The Hotel That Doesn't Exist
Wandering Books and Wandering Jews
Sometimes a single book revivifies a well-known story by illuminating an obscure one.
Last fall, the Yiddish Book Center sent staff members to Mexico City to collect oral histories and to sort and examine the Yiddish library of the Colegio Israelita de México and prepare many of the books for the trip to Amherst. The books arrived a few weeks ago, and we've since begun to unpack and catalogue them.
Not all the books that arrived were published in Mexico. The library in Mexico City had a rich collection, with books from all over the world. Many of the books were common volumes published in the United States or by one of the more prominent publishing houses from pre-World War II Europe. Other books are much rarer: books from Australia, unusual translations from the Soviet Union, and beautiful volumes from South America. (Expect more reports on the trip to Mexico and the books we’ve found there in the months to come.)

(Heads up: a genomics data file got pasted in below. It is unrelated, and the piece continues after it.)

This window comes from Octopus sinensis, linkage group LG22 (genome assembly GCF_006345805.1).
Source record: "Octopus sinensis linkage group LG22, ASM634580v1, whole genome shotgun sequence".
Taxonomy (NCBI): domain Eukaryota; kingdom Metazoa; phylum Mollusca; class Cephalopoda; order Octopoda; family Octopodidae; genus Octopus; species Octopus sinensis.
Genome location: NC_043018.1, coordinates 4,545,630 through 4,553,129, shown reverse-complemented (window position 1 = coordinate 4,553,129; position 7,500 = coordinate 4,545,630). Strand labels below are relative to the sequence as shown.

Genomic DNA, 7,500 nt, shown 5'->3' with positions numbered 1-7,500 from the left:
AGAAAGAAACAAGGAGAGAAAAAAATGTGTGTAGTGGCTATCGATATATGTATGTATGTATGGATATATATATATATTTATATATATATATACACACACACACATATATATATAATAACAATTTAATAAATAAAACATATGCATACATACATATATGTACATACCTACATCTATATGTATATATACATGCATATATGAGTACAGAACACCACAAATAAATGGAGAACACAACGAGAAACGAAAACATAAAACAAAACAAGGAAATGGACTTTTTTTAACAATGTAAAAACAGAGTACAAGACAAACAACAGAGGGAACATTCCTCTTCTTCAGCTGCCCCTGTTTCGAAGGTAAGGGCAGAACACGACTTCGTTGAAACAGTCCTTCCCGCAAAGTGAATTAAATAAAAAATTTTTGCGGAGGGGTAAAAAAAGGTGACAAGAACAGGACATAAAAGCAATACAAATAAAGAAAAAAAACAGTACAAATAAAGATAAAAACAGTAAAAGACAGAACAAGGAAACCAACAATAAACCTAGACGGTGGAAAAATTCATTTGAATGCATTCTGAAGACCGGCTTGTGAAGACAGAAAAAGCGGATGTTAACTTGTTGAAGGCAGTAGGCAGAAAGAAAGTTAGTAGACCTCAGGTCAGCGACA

One such book immediately caught my eye: Der hotel vos ekzistirt nit (The Hotel that Doesn’t Exist), published in two volumes in Montevideo in 1944. There is a scanned copy of the book in our Steven Spielberg Digital Library, and multiple physical copies in our collection. But the physical copies typically feature library binding, hardcovers for preservation purposes. They all hide the beautiful, striking, Yiddish cover.
Note the stylized Yiddish characters. Since Yiddish has no capital letters, the publisher decided to use a much larger font size to mark capitals. But why? While this mirrors the elongated “H” on the Spanish cover, it doesn’t explain the design. In particular, it doesn’t explain the dramatic height difference between the initial letters and those that follow. The heights of the letters better resemble the staggered buildings in the illustration above: the capital letters are towers, the title a skyline.